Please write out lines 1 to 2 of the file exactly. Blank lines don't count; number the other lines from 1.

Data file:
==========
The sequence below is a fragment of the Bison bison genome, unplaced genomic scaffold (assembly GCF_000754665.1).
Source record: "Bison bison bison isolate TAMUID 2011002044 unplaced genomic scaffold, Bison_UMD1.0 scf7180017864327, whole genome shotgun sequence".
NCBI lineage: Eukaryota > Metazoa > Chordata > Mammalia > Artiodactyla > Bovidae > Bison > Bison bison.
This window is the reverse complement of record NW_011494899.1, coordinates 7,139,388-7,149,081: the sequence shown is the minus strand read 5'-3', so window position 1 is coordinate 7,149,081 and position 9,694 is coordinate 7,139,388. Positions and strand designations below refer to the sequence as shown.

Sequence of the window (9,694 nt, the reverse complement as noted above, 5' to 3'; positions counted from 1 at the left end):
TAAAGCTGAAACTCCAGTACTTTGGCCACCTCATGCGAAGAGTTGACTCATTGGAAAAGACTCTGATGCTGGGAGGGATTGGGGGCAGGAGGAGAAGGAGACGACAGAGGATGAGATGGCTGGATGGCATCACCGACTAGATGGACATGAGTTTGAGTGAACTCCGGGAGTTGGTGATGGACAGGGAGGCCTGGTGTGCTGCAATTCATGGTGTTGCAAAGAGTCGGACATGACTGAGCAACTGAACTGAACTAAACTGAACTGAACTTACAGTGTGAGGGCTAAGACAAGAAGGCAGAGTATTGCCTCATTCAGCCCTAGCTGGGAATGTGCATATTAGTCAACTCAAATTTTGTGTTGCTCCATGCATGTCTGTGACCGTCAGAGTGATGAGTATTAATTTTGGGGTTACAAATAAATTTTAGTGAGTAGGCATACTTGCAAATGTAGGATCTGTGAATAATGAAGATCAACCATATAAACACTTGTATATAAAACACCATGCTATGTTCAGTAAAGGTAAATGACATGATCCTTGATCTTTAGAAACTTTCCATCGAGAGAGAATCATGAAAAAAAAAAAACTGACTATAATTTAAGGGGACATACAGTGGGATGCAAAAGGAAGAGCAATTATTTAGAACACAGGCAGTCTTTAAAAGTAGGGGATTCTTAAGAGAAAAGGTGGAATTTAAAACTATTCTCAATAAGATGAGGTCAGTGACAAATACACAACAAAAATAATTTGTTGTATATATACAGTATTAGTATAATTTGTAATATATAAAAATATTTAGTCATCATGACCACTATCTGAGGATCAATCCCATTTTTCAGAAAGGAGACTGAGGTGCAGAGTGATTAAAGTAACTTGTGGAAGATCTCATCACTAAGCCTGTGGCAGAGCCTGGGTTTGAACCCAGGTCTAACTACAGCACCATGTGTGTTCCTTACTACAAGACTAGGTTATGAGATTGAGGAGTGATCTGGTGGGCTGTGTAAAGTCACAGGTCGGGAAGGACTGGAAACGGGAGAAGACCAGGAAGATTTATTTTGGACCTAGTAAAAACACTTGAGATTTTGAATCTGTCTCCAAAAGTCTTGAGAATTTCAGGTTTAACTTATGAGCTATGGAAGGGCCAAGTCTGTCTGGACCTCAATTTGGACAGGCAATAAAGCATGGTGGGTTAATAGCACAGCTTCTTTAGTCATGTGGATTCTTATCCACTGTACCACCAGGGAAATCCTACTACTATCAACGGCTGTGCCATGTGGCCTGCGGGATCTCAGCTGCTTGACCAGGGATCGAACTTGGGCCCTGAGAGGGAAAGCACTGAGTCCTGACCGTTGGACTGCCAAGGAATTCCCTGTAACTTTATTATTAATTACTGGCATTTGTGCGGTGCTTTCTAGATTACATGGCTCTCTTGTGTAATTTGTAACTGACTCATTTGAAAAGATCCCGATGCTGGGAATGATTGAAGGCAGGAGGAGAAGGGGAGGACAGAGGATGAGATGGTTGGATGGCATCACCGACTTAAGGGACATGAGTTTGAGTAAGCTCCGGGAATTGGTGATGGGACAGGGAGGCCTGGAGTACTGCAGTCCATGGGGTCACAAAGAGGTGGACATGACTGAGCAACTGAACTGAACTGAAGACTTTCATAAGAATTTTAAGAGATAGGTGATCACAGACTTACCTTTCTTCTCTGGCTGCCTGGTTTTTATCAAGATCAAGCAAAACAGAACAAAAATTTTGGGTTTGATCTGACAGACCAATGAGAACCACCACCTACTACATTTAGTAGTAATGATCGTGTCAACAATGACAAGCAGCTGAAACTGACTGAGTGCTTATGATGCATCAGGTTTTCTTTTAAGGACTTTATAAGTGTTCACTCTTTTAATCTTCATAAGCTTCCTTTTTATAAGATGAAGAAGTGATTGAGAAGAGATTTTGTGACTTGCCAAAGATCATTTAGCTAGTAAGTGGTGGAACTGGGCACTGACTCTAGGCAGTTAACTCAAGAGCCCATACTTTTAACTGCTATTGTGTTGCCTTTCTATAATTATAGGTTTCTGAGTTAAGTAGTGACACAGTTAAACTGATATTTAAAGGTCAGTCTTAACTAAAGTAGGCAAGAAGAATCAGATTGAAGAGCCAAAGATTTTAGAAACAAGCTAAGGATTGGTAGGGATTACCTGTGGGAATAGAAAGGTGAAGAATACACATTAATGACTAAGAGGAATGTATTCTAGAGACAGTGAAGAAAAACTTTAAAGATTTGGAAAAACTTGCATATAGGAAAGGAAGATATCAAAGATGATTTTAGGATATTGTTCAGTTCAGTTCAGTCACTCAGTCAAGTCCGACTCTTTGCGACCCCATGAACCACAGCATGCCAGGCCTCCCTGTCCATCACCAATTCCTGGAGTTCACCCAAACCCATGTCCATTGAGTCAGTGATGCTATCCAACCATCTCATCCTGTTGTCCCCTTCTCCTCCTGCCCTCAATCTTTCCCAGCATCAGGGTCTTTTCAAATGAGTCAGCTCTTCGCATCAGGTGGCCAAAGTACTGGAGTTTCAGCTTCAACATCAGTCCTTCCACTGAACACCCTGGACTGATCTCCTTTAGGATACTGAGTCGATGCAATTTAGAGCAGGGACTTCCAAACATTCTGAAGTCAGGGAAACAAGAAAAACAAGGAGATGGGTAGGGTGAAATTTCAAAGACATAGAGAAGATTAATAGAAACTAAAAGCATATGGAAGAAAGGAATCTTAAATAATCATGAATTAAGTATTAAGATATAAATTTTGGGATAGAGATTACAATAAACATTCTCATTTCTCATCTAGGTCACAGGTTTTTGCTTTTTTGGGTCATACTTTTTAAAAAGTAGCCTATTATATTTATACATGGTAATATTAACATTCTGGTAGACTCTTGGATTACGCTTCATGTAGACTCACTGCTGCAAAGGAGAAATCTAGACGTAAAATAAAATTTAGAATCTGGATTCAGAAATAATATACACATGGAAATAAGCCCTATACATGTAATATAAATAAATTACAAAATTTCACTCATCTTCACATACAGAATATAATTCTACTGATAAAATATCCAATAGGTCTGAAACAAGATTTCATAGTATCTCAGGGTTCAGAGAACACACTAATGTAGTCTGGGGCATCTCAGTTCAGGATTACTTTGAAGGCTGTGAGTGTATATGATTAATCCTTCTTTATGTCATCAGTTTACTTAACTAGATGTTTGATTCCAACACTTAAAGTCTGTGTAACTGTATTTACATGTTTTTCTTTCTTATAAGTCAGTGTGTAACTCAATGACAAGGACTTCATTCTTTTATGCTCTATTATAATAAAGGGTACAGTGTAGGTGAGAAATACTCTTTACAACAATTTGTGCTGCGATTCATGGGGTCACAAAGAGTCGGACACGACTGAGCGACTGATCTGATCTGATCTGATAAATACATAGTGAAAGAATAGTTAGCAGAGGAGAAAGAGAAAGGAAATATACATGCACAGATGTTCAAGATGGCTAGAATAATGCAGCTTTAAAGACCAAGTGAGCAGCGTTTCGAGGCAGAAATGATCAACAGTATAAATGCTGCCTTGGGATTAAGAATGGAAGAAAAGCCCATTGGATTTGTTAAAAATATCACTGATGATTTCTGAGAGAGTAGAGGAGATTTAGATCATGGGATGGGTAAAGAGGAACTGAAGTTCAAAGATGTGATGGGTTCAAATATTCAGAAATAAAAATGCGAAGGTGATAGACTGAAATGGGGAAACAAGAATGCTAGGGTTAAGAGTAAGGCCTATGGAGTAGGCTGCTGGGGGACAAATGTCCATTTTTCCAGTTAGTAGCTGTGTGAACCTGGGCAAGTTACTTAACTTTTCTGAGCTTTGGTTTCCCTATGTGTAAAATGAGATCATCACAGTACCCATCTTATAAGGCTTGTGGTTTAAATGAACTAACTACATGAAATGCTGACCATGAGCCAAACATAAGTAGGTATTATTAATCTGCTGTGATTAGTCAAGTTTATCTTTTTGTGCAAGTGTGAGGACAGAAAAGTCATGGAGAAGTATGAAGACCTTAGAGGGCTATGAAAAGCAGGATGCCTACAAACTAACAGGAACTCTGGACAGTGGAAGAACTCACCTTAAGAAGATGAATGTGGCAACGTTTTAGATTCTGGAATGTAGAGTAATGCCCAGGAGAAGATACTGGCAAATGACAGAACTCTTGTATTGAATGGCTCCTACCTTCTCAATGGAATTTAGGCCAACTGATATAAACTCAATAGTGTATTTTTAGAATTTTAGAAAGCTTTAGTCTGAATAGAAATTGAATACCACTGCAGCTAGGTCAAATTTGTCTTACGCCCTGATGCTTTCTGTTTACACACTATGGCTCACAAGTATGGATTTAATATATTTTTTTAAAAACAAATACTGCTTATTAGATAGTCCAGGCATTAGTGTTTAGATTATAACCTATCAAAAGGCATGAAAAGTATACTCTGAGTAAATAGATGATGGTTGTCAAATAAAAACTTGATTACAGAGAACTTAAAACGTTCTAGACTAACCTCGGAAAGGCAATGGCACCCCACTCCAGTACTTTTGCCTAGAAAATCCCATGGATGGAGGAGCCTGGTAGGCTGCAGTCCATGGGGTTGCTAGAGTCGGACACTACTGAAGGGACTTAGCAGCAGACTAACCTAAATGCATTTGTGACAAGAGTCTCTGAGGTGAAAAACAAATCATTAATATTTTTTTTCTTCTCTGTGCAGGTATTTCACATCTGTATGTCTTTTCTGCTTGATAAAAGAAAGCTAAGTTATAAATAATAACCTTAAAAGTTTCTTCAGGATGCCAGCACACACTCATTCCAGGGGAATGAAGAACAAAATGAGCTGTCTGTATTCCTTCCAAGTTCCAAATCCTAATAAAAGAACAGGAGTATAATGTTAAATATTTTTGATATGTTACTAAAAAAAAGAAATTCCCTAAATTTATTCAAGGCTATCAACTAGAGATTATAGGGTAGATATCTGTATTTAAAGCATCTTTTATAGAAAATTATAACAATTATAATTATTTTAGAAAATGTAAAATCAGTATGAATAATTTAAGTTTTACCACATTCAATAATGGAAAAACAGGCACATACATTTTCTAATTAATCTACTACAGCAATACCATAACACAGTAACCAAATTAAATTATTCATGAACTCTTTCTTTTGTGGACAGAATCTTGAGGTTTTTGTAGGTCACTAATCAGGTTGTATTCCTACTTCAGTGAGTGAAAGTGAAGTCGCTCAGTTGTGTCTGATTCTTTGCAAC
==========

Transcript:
The sequence below is a fragment of the Bison bison genome, unplaced genomic scaffold (assembly GCF_000754665.1).
Source record: "Bison bison bison isolate TAMUID 2011002044 unplaced genomic scaffold, Bison_UMD1.0 scf7180017864327, whole genome shotgun sequence".